And it is very plain, replied Arabella, that you are little acquainted with the sublime Language in which he writes, since you find Fault with an Epithet, which marks the Beauty, not the Colour, of those Eyes he praises; for, in fine, Fair is indifferently applied, as well to Black and Brown Eyes, as to Light and Blue ones, when they are either really lovely in themselves, or by the Lover's Imagination created so: And therefore, since George's Prepossession has made him see Charms in my Eyes, which questionless are not there; by calling them fair, he has very happily expressed himself, since therein he has the Sanction of those great Historians, who wrote the Histories of Lovers he seems to imitate, as well in his Actions as Stile.

I find my Rival is very happy in your Opinion, Madam, said Mr. Glanville; and I am apt to believe, I shall have more Reason to envy than pity his Situation.

If you keep within the Bounds I prescribe you, replied Arabella, you shall have no Reason to envy his Situation; but, considering the Condition to which his Despair has by this Time certainly reduced him, Humanity requires that we should take some Care of him; and, to shew you how great my Opinion of your Generosity is, I will even intreat you to accompany me in the Visit I am going to make him.

Mr. Glanville, being determined, if possible, to prevent her exposing herself, affected to be extremely moved at this Request; and, rising from his Chair in great seeming Agitation, traversed the Room for some Moments, without speaking a Word: Then suddenly stopping; And can you, Madam, said he, looking upon Arabella, suppose, that I will consent to your visiting my Rival; and that I will be mean enough to attend you myself to his House? Do you think, that Orontes you have often reproached me with, would act in such a Manner? I don't know how Orontes would have acted in this Case, said Arabella, because it never happened that such a Proof of his Submission was ever desired of him; but, considering that he was of a very fiery and jealous Disposition, it is probable he might act as you do.

I always understood, Madam, said Mr. Glanville, that Orontes was a Favourite of yours, but it seems I was mistaken.

You will be very unjust, said Arabella, to draw any unfavourable Conclusion from what I have said, to the Prejudice of that valiant Prince, for whom I confess I have a great Esteem; and truly whoever reflects upon the great Actions he did in the Wars between the Amazons and the fierce Naobarzanes King of the Cilicians, must needs conceive a very high Idea of his Virtue; but if I cannot bring the Example of Orontes to influence you in the present Case, I can mention those of other Persons, no less illustrious for their Birth and Courage, than him. Did not the brave Memnon, when his Rival Oxyatres was sick, intreat the beautiful Barsina to favour him with a Visit? And the complaisant Husband of the divine Parisatis was not contented with barely desiring her to visit Lysimachus, who was dying with Despair at her Marriage, but would many times bring her himself to the Bed-side of this unfortunate Lover, and, leaving her there, give him an Opportunity of telling her what he suffered for her sake.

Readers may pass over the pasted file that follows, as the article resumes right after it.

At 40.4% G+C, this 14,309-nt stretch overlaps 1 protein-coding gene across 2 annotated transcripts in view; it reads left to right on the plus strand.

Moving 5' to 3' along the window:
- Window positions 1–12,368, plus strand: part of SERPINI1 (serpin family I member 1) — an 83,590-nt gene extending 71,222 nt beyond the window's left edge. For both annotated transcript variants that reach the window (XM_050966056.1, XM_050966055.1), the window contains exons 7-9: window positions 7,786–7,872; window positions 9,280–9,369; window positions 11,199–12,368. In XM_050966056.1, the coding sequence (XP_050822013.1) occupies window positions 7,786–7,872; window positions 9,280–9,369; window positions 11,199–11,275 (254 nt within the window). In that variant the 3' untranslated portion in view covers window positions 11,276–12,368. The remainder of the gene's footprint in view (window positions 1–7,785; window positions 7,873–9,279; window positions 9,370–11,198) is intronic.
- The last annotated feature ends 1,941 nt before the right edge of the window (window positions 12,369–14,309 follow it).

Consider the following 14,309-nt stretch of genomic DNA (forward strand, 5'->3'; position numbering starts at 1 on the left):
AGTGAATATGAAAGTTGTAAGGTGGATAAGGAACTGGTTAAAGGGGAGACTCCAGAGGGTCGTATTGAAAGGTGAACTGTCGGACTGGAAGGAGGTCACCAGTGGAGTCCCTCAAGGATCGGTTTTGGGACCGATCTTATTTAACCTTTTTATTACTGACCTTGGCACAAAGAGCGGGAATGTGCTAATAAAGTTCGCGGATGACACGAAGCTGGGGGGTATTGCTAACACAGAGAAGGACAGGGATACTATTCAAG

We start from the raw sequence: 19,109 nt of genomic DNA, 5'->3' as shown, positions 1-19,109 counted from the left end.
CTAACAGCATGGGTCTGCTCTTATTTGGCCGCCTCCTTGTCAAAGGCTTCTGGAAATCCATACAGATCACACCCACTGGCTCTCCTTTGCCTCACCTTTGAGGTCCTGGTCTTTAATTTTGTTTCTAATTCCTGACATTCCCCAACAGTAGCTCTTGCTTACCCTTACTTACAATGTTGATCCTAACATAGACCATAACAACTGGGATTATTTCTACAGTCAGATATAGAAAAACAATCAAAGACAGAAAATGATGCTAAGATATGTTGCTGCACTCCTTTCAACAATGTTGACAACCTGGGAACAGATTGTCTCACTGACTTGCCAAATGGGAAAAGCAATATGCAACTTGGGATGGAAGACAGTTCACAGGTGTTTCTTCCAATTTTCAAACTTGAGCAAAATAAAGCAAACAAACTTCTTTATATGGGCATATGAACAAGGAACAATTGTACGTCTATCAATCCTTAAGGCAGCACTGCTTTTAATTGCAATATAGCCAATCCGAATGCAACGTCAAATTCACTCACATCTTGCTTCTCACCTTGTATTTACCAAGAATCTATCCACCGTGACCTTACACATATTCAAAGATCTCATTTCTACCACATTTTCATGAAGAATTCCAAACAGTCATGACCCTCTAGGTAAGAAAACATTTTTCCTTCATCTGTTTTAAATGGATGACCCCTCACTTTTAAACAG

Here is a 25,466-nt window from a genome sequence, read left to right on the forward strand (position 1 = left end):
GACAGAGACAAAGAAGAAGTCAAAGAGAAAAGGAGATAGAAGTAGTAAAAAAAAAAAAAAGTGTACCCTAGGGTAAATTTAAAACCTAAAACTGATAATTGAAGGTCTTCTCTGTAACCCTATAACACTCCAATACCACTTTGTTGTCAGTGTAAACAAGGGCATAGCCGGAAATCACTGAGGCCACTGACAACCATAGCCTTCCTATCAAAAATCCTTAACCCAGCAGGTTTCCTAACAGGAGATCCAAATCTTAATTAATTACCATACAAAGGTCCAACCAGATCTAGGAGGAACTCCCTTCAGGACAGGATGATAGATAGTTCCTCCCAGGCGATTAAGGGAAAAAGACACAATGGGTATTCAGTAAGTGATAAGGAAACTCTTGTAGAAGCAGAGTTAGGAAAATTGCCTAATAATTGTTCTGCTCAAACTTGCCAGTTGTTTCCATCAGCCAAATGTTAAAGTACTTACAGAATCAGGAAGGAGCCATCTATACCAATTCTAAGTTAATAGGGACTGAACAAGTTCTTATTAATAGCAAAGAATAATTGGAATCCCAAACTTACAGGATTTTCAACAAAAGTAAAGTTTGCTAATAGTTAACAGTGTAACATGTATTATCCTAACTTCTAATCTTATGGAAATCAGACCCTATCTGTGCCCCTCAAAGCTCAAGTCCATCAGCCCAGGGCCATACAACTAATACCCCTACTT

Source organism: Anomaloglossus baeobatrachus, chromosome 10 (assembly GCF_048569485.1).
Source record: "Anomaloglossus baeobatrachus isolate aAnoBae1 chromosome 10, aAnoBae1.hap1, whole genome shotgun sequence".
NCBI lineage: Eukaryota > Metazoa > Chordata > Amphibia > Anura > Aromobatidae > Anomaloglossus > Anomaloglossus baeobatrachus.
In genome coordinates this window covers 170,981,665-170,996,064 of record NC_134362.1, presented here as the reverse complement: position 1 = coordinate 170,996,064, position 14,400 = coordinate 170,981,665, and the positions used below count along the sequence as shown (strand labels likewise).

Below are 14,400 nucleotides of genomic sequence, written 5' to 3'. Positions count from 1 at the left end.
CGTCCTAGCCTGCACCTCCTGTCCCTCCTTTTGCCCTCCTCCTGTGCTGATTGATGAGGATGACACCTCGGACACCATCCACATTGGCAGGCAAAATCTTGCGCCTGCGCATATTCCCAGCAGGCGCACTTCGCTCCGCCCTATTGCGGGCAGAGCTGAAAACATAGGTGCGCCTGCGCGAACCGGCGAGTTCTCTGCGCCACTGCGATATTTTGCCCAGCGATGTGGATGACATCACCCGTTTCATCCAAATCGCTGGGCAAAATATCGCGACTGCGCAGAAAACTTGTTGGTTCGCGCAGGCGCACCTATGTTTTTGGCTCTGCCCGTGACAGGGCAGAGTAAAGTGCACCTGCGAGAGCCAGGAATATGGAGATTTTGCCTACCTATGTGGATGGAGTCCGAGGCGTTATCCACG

I am afraid, Madam, said Mr. Glanville, I shall never be capable of imitating either the brave Memnon, nor the complaisant Lysimachus, in this Case, and the Humour of Orontes seems to me the most commendable.

Nevertheless, said Arabella, the Humour of Orontes cost him an infinite Number of Pains; and it may happen, you will as near resemble him in his Fortune as you do in his Disposition: But pray let us end this Dispute at present. If you are not generous enough to visit an unfortunate Rival, you shall not put a Stop to the Charity of my Intentions; and since Miss Glanville is all of a sudden become so severe, that she will not accompany me in this Visit, I shall be contented with the Attendance of my Women.

Saying this, she rose from her Seat, calling Lucy, and ordered her to bid her Companions attend.

Mr. Glanville, seeing her thus determined, was almost mad with Vexation.

Upon my Soul, Madam, said he, seizing her Hand, you must not go.

How, Sir! said Arabella, sternly.

Not without seeing me die first, resumed he, in a languishing Tone.

You must not die, replied Arabella, a little softened, nor must you pretend to hinder me from going.

Nay, Madam, said Glanville, one of these two Things will certainly happen: Either you must resolve not to visit Sir George, or else be contented to see me die at your Feet.

Was ever any Lady in so cruel a Dilemma? said Arabella, throwing herself into the Chair in a languishing Posture: What can I do to prevent the Fate of two Persons, one of whom I infinitely pity, and the other, obstinate as he is, I cannot hate? Shall I resolve to let the miserable Bellmour die, rather than grant him a Favour the most rigid Virtue would not refuse him? or shall I, by opposing the impetuous Humour of a Lover, to whom I am somewhat obliged, make myself the Author of his Death? Fatal Necessity! which obliges me either to be cruel or unjust; and, with a Disposition to neither, makes me, in some Degree, guilty of both!

Chapter I. | The Female Quixote | Chapter III.